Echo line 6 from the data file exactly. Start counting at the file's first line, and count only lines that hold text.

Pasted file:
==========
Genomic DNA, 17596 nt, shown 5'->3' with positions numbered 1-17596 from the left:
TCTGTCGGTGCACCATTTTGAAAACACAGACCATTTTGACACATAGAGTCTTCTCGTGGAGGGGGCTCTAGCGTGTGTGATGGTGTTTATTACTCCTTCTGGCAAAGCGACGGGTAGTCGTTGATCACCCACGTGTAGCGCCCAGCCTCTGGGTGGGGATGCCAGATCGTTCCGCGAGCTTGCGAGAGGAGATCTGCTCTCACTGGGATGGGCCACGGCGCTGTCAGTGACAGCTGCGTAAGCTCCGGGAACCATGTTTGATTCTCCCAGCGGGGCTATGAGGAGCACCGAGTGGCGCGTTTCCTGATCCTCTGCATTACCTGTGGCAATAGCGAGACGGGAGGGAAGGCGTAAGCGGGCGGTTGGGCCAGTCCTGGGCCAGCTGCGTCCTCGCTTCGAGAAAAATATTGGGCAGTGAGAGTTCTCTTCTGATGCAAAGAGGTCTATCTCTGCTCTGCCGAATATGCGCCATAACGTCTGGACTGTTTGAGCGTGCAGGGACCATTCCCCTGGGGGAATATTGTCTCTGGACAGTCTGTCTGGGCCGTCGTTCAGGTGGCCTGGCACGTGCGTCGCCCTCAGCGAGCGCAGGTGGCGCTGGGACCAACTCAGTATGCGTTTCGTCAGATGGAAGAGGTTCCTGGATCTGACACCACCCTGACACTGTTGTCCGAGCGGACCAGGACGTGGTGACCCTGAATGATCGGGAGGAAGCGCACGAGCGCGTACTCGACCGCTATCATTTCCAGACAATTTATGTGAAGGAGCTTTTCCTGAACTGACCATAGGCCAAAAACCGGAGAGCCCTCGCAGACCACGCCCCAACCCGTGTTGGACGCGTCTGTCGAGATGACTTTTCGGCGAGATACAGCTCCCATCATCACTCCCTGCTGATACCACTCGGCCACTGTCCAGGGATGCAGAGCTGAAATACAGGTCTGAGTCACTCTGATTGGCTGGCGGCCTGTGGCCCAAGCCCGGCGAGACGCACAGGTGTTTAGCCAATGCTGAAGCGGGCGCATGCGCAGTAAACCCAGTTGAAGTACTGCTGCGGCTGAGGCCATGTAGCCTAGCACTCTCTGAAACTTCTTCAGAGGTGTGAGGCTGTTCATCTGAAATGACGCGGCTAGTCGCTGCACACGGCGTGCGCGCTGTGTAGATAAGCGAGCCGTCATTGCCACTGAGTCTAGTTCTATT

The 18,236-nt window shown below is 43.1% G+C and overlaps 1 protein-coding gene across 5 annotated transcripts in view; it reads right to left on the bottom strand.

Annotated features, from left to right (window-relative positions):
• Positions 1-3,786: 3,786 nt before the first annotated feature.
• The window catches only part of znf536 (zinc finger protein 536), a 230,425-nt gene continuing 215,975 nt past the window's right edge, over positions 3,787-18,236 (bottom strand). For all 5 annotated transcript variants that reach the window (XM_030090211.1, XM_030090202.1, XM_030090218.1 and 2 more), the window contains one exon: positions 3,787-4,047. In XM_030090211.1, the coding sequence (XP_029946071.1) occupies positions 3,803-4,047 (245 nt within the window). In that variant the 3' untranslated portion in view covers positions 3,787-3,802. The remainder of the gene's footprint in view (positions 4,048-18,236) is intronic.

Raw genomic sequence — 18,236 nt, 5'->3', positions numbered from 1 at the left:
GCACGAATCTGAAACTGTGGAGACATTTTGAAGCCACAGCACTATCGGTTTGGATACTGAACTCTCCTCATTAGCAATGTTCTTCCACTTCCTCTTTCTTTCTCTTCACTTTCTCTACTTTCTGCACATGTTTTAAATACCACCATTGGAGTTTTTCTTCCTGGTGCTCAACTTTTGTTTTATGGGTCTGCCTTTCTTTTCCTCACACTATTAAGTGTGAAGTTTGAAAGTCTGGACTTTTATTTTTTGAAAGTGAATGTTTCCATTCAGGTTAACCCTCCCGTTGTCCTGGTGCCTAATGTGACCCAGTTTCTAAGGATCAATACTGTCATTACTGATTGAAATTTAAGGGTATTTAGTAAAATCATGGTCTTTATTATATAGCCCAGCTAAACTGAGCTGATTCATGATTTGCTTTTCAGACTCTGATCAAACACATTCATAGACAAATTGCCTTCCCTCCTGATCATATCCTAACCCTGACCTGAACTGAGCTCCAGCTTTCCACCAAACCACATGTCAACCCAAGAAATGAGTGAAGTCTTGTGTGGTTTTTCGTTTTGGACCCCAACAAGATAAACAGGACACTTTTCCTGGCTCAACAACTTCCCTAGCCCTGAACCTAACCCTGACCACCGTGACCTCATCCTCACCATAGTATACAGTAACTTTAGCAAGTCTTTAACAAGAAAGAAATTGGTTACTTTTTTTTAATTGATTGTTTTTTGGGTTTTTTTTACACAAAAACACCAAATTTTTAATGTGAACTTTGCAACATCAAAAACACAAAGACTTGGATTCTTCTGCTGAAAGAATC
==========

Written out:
• The window catches only part of znf536 (zinc finger protein 536), a 230,425-nt gene continuing 215,975 nt past the window's right edge, over positions 3,787-18,236 (bottom strand). For all 5 annotated transcript variants that reach the window (XM_030090211.1, XM_030090202.1, XM_030090218.1 and 2 more), the window contains one exon: positions 3,787-4,047. In XM_030090211.1, the coding sequence (XP_029946071.1) occupies positions 3,803-4,047 (245 nt within the window). In that variant the 3' untranslated portion in view covers positions 3,787-3,802. The remainder of the gene's footprint in view (positions 4,048-18,236) is intronic.